The company had by this time decidedly degenerated, and the renewed inquiry was received with a laugh of appreciation. The woman whispered; she was imploring and anxious: "Come, come, it is getting dark, and this nonsense won't do. If you don't come along, I shall go without you. Come!"

She waited and waited; yet he did not move. In ten minutes the man broke in upon the desultory conversation of the furmity drinkers with. "I asked this question, and nobody answered to 't. Will any Jack Rag or Tom Straw among ye buy my goods?"

The woman's manner changed, and her face assumed the grim shape and colour of which mention has been made.

"Mike, Mike," she said; "this is getting serious. O!—too serious!"

"Will anybody buy her?" said the man.

"I wish somebody would," said she firmly. "Her present owner is not at all to her liking!"

"Nor you to mine," said he. "So we are agreed about that. Gentlemen, you hear? It's an agreement to part. She shall take the girl if she wants to, and go her ways. I'll take my tools, and go my ways. 'Tis simple as Scripture history. Now then, stand up, Susan, and show yourself."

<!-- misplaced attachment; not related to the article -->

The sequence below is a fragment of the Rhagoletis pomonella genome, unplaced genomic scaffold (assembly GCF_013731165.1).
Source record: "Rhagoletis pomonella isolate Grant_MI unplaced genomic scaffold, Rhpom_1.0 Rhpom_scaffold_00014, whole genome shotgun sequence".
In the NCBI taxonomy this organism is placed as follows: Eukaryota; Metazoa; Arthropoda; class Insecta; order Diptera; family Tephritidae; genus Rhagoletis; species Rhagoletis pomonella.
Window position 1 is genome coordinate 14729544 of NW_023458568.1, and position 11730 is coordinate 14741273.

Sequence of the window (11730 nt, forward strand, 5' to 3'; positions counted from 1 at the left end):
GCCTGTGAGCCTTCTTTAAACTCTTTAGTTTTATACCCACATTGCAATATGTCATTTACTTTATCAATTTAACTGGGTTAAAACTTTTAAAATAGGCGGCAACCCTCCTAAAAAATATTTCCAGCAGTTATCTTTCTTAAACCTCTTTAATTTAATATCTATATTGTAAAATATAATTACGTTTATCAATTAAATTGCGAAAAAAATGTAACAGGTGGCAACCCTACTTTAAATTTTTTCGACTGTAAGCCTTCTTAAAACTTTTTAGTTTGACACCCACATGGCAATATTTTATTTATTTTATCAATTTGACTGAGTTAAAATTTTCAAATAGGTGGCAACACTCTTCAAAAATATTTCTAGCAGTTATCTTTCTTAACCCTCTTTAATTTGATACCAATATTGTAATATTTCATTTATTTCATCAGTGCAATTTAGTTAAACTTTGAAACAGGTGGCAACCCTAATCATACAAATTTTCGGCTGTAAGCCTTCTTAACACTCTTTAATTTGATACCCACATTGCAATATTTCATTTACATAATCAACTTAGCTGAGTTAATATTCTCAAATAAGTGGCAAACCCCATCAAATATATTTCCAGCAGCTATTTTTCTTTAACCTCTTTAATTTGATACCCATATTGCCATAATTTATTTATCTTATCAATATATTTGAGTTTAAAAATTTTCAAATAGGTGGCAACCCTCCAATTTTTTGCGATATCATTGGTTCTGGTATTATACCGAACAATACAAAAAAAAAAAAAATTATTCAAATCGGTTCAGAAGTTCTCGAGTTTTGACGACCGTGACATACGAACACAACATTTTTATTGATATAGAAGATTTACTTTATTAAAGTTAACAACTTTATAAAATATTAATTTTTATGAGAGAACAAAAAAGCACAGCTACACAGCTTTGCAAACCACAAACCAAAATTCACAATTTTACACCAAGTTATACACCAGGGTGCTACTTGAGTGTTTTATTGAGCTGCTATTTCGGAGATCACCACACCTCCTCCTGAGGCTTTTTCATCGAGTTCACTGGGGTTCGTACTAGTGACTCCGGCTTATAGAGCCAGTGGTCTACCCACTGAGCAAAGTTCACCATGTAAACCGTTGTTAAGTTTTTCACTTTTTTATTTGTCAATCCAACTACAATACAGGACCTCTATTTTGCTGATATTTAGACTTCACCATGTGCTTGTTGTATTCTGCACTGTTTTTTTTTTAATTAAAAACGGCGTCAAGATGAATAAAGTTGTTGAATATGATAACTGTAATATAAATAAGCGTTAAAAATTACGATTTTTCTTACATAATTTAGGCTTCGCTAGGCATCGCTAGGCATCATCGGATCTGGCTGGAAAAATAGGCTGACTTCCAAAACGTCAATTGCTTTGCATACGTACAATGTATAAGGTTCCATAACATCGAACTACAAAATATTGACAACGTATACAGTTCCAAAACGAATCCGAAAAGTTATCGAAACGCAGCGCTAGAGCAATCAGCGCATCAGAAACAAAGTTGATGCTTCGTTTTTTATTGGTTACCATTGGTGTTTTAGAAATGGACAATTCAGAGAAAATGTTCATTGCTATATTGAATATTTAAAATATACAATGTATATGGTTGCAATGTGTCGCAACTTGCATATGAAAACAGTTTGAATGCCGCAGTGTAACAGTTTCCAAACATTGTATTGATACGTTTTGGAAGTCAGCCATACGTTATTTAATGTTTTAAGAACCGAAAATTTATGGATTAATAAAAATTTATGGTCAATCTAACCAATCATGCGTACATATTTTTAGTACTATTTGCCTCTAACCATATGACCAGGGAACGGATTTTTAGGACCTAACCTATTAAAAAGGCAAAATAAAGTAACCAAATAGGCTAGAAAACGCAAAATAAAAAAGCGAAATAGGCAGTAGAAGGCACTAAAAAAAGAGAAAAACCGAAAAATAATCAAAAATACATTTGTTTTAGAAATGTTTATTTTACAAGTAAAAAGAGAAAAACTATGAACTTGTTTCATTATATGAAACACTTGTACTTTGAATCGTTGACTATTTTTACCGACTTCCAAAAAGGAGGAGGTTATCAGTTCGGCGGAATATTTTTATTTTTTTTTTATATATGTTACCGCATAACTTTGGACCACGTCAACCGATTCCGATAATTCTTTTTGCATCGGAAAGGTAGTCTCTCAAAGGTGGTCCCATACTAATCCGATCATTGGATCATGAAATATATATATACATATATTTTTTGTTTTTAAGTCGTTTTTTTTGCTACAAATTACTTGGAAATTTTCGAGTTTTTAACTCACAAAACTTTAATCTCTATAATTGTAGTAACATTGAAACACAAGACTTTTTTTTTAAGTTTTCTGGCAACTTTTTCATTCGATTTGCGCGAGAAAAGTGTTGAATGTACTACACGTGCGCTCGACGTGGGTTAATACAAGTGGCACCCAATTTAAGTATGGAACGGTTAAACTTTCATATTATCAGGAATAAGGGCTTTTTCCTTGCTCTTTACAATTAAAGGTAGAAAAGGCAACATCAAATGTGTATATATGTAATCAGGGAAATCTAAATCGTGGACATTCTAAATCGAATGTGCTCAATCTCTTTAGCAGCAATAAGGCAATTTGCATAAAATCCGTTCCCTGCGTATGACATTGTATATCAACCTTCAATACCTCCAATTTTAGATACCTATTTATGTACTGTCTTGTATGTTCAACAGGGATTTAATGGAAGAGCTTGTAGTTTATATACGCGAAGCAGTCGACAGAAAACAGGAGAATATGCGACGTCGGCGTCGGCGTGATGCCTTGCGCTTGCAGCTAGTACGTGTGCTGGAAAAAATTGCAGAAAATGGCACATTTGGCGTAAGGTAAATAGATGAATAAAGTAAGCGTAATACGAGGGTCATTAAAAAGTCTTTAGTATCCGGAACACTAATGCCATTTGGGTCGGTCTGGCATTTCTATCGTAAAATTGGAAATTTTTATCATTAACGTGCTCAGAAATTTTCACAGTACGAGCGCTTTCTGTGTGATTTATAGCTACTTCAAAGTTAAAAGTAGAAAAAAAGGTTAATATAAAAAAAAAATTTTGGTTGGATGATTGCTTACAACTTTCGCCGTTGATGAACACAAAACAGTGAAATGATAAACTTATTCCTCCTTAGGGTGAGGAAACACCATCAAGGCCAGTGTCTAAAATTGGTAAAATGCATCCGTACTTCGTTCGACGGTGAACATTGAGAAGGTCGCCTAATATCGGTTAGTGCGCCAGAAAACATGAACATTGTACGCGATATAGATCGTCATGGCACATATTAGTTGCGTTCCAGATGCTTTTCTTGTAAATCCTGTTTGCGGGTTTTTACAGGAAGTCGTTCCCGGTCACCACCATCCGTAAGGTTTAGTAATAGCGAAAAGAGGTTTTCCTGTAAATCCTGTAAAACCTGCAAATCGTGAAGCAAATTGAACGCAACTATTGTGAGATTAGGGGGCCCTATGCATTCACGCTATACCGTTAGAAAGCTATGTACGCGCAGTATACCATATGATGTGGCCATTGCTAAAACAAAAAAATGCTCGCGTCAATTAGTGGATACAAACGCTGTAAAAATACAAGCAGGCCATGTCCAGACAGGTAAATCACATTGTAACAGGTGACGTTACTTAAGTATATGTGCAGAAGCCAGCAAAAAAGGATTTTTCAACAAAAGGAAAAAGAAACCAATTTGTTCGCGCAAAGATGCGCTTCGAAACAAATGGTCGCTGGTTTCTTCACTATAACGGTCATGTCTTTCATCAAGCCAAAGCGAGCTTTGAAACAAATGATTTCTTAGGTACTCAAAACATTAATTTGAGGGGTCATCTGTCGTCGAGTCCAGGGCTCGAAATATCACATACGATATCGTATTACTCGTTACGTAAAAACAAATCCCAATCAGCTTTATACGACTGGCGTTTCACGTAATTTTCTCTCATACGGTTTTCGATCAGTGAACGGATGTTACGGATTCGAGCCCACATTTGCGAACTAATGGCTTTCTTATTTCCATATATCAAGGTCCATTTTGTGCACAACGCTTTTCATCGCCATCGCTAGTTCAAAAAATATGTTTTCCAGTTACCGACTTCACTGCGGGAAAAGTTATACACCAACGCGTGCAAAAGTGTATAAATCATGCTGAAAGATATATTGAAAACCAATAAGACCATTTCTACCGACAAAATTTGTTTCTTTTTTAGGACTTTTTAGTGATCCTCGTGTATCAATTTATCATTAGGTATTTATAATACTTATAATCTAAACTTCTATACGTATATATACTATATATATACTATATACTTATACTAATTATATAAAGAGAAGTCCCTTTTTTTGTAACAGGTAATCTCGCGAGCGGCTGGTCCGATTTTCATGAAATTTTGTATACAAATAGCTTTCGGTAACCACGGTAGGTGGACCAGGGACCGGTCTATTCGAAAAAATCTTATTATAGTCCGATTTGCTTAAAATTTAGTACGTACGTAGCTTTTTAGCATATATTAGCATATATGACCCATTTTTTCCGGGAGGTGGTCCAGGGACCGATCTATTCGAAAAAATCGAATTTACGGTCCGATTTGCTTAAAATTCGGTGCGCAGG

"Don't, my chiel," whispered a buxom staylace dealer in voluminous petticoats, who sat near the woman; "yer good man don't know what he's saying."

The woman, however, did stand up. "Now, who's auctioneer?" cried the hay-trusser.

"I be," promptly answered a short man, with a nose resembling a copper knob, a damp voice, and eyes like button-holes. "Who'll make an offer for this lady?"

The woman looked on the ground, as if she maintained her position by a supreme effort of will.

"Five shillings," said someone, at which there was a laugh.

"No insults," said the husband. "Who'll say a guinea?"

Nobody answered; and the female dealer in staylaces interposed.

"Behave yerself moral, good man, for Heaven's love! Ah, what a cruelty is the poor soul married to! Bed and board is dear at some figures 'pon my 'vation 'tis!"

"Set it higher, auctioneer," said the trusser.